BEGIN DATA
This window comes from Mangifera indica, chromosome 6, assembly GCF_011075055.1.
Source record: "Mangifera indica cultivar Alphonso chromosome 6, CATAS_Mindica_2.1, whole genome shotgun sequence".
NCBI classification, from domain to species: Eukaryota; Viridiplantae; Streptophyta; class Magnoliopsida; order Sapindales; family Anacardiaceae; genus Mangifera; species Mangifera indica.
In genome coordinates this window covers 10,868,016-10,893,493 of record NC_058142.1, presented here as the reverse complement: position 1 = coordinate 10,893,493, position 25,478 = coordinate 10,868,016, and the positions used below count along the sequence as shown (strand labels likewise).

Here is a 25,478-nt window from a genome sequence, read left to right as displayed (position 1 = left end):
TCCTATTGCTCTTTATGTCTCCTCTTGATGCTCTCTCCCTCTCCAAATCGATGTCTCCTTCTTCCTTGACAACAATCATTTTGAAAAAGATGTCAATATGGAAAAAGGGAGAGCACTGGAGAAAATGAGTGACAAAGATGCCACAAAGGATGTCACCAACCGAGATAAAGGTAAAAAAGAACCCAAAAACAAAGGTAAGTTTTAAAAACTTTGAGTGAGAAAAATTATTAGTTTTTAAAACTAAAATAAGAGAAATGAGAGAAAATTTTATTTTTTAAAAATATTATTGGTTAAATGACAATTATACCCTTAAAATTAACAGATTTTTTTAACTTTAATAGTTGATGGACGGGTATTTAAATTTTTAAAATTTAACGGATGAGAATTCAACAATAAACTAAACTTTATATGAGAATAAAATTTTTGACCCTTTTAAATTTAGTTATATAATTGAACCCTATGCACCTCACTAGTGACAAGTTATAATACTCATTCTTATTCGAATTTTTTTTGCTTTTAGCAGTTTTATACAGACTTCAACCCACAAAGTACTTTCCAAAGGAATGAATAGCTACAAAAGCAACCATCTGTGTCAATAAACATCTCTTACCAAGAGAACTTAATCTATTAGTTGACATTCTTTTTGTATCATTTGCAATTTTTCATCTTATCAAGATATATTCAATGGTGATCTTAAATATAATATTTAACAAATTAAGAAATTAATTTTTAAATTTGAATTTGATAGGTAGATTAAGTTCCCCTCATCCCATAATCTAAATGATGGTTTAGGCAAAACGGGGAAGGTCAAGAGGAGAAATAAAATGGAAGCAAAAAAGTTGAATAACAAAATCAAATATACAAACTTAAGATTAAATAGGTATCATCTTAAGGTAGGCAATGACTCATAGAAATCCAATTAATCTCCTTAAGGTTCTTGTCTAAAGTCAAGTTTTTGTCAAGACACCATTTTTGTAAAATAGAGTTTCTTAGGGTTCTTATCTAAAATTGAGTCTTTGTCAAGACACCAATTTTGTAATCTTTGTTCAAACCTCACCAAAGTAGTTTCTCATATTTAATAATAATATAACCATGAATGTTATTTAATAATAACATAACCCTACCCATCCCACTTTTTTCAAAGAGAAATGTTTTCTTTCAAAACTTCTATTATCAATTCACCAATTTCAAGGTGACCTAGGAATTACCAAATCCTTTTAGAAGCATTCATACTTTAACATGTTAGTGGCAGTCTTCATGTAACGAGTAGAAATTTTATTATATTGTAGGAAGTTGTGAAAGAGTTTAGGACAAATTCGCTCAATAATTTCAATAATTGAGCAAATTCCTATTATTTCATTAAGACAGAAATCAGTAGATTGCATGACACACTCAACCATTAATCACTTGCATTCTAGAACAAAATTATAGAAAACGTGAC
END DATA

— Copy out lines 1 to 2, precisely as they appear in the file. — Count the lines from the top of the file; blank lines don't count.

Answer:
This window comes from Mangifera indica, chromosome 6, assembly GCF_011075055.1.
Source record: "Mangifera indica cultivar Alphonso chromosome 6, CATAS_Mindica_2.1, whole genome shotgun sequence".